Experts and environment activists have expressed reservations about the new guidelines issued by the Central government on regulation of river sand mining, terming them impractical in saving the rivers in Kerala that have already been ravaged by mining. They feel that the Kerala Protection of River Banks and Regulation of Removal of Sand Act 2001 would be more appropriate for the protection of the rivers. The State Environment Impact Assessment Authority (SEIAA) has called for special provisions to ensure that the State legislation prevails over the guidelines issued by the Union Ministry of Environment, Forests and Climate Change (MoEFCC).
The guidelines make it mandatory to secure environmental clearance for sand mining below five hectares from a district-level authority. It prescribes the identification of river sand resources for scientific mining, measures for protection of the riverine ecology and steps to check illegal mining. The Ministry has proposed a robust technology-assisted monitoring system for sand mining. “Kerala has experienced the adverse impact of unscientific sand mining much before other States, because rivers here are small and sand resources limited,” says D. Padmalal, Scientist, the National Centre for Earth Sciences (NCESS). “The State Act of 2001 has proved to be effective in curbing illegal sand mining”.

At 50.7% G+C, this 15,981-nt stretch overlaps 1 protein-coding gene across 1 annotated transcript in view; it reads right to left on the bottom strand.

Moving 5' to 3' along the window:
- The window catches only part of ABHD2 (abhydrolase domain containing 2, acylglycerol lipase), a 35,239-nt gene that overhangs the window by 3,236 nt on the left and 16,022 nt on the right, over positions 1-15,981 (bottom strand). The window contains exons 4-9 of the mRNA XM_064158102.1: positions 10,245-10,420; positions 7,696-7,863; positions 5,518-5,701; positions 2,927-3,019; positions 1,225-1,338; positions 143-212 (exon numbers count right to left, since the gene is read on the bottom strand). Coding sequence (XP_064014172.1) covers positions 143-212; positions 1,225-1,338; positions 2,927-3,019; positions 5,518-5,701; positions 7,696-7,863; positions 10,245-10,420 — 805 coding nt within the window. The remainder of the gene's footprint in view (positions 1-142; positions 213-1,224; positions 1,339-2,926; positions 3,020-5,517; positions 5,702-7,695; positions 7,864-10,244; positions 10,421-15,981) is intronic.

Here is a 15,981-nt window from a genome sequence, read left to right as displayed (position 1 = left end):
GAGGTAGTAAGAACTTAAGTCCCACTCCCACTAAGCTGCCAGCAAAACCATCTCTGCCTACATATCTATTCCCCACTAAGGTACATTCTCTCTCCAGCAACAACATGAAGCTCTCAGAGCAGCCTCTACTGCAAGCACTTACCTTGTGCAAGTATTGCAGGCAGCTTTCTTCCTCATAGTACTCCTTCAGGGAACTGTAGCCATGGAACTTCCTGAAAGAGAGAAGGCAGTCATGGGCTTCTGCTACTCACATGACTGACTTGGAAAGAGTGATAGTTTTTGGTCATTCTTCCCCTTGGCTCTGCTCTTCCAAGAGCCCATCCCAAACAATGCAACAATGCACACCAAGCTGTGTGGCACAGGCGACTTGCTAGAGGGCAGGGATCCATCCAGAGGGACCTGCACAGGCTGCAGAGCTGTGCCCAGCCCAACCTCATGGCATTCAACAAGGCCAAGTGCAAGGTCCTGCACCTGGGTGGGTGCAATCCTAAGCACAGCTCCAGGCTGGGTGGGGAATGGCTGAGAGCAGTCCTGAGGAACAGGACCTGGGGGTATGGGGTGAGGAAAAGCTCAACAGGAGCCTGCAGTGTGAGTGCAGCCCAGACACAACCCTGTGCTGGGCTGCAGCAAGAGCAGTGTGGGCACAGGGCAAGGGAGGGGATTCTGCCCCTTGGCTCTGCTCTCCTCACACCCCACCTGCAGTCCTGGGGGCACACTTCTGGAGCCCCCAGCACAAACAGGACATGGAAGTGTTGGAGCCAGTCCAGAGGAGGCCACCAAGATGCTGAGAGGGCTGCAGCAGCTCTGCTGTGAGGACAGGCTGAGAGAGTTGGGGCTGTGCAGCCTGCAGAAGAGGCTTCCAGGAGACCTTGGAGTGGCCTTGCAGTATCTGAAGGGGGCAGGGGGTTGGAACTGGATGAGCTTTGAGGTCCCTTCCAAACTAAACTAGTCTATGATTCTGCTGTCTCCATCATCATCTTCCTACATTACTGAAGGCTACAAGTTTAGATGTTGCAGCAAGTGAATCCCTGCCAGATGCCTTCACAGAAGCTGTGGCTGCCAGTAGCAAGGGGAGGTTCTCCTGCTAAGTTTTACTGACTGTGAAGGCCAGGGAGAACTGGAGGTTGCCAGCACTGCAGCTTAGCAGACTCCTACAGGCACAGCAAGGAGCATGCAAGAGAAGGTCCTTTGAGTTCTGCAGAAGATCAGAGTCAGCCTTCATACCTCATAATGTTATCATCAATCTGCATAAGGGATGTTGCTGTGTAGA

In June this year, the State Government had imposed a total ban on sand mining from six rivers and imposed restrictions on mining from five rivers for the next three years. The decision was based on the sand audit report of 11 rivers in the State prepared by various agencies.
According to N.K. Sukumaran Nair, general secretary, Pampa Parirakshana Samithy, none of the rivers in Kerala today qualified for sustainable sand mining. “Reckless mining activities in the past have impacted the hydrology and played havoc with the riverine ecology, to the extent that any more extraction of sand will affect the very survival of the rivers,” he said. Mr. Nair feels that the sand audit, mostly carried out by colleges and universities, did not reflect the extent of damage.
Environmentalists fear that the move by the Central government to amend the EIA Act of 2006 would undo the regulations in place and further devastate the rivers.